On a few previous occasions, I’ve written about my love and fascination with history.
Well, here’s another story.
Recently, I got the chance to visit the American Civil War Center at Historic Tredegar in Richmond, Va. This museum examines the war from the multiple perspectives of the Union, Confederate and African-Americans who lived through it. You may be wondering why I am talking about a museum in Virginia, but it’s because they missed what I think is a very important Missouri story. I don’t think enough Missourians know this story either and they should.
In 1847, the Missouri Legislature outlawed education for blacks, stating, “No person shall keep or teach any school for the instruction of Negroes or mulattos, in reading or writing, in this State.” When the war came to Missouri, many enslaved blacks ran away to take shelter with the Union army. Once blacks were allowed to enlist, many joined up and the white officers taught them to read and write.
In 1866, the soldiers of the 62nd and 65th United States Colored Troops took up a collection to open a school for the newly freed blacks in Missouri. Richard Baxter Foster, who was a first lieutenant with the 62nd, became the first principal of Lincoln Institute.
The story is that the first classes were held in a dilapidated building. In the early days, Lincoln also held classes in the log cabin that was home to Quinn Chapel African Methodist Episcopal (A.M.E.) Church, another historic gem in Jefferson City that was founded before the war by a mix of people still held in slavery and free blacks. One of the early church members had worked to buy his freedom and then purchased the church for the congregation.
Lincoln became a state school in 1879, and obtained land grant status under the Morrill Act in 1890. Land grant schools came about to focus teaching on more practical areas such as agriculture, science, military science and engineering rather than classical liberal arts.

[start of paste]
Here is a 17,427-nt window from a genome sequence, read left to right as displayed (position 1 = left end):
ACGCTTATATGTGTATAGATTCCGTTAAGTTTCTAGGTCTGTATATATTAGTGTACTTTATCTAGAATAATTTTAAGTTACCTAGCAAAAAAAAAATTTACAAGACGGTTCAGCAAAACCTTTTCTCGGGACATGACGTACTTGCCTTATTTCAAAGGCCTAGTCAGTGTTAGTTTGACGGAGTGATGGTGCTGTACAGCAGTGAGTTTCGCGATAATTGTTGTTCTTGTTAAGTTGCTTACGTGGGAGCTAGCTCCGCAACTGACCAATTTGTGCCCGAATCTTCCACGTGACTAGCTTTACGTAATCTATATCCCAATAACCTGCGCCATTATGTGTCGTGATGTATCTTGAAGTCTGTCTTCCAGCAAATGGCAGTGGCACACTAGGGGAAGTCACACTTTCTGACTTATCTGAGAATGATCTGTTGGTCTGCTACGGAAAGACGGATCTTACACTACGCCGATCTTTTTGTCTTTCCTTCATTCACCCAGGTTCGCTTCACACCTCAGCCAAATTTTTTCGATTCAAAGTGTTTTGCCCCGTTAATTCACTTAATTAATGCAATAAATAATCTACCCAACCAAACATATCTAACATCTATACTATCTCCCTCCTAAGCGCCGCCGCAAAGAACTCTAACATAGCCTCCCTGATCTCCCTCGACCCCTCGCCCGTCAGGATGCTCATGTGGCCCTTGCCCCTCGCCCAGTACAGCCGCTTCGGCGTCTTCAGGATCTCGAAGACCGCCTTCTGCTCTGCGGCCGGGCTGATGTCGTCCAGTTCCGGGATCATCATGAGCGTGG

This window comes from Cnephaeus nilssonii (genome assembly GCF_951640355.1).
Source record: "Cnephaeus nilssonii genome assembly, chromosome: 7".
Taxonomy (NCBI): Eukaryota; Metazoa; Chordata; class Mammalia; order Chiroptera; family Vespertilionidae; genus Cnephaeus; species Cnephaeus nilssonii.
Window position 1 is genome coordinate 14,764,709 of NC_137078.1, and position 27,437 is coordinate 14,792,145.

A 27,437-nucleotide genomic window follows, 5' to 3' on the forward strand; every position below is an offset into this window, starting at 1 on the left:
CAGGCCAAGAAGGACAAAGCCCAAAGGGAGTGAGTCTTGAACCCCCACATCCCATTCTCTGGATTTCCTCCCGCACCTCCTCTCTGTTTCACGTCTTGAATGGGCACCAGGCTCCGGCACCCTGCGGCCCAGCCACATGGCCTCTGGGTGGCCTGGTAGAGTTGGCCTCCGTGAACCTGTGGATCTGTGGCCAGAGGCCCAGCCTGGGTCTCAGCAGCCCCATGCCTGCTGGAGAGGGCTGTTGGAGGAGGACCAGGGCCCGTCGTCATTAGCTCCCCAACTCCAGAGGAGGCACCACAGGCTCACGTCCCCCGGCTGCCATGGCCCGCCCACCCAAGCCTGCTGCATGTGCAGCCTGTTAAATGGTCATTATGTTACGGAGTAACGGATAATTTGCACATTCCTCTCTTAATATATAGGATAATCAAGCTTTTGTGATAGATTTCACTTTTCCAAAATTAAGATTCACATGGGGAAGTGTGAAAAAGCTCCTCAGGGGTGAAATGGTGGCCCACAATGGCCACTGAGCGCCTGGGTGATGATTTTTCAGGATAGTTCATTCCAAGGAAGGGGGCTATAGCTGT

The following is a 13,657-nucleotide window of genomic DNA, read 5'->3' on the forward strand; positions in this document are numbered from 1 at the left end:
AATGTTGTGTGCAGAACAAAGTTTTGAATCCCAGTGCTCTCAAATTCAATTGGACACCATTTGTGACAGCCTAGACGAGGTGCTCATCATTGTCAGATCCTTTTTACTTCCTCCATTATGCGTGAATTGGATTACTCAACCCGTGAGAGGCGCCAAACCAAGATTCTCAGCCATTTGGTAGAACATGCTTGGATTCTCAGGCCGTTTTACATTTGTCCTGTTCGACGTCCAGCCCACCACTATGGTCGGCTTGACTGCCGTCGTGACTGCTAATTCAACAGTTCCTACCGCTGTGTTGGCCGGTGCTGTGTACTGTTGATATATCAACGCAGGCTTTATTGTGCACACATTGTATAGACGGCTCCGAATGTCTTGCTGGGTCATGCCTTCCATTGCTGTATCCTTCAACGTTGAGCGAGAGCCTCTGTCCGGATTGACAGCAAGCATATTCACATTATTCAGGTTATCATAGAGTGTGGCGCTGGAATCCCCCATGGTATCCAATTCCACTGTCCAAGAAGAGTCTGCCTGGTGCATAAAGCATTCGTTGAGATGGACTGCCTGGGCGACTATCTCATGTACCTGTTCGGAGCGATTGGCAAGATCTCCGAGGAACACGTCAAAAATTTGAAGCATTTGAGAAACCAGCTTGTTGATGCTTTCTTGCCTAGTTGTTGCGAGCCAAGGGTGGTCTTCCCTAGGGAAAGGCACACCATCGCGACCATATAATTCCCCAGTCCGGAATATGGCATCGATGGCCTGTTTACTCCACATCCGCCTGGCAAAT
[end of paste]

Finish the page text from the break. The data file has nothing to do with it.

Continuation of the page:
In 1921, Lincoln gained university status. During the 1920s, ‘30s and ‘40s while Missouri still practiced segregation, Lincoln University became known as “the black Harvard of the Midwest,” in part because then-president Nathan Young recruited top-notch professors who had been educated schools such as Harvard and Columbia, located in states that didn’t segregate their schools.
Today, Lincoln University honors its founders with a breath-taking sculpture sitting at the center of the campus in the Hilltop Campus Historic District, which is listed on the National Register of Historic Places. The Soldiers Memorial Plaza, created by Ed Dwight, captures the story of Lincoln and depicts the journey from soldiers to students. Two life-sized statues stand at the approach to the monument. The farthest wears a full pack, the next has dropped his weapon. A bas-relief on the side of the monument shows three soldiers heading towards “the future.” The next life-sized figure is reaching up to the full-sized solider on the top of the monument, who is reaching back to lend a hand. Finally, on top facing front, three life-sized soldiers hold books. It’s a powerful image that you need to see.
An interesting side story is that of Cpl. Logan Bennett, a life-long resident of Jefferson City. Mr. Bennett never attended Lincoln, but his daughter, Rosetta, graduated from the school. He is reported to have attended every Founders’ Day celebration in his uniform. A dormitory on campus bears his name and he is buried in the national cemetery on McCarty Street, just a few short blocks from campus.
Other treasures to be found on campus include an original Thomas Hart Benton mural. Benton captures the founding of the school with Abraham Lincoln looming large in the middle ground, holding the hand of a black man in tattered clothes. In the foreground, a young black woman teaches two young boys with a table of books in front of her. In the background, the mural depicts the vestiges of war. When you view the mural from back to front, you get the story of LU.
While you’re in the library, also check out a painting of the early presidents of LU, done by James D. Parks, PhD. Dr. Parks taught art at Lincoln.
For more of the history, click here.
By the way, before I left the museum that day, I suggested that they include Lincoln University of Missouri’s story in their collection. When I got home, I mailed the curator a copy of our Missouri Civil War brochure along with a nice letter.
Written by Lori Simms, the deputy marketing director for the Missouri Division of Tourism.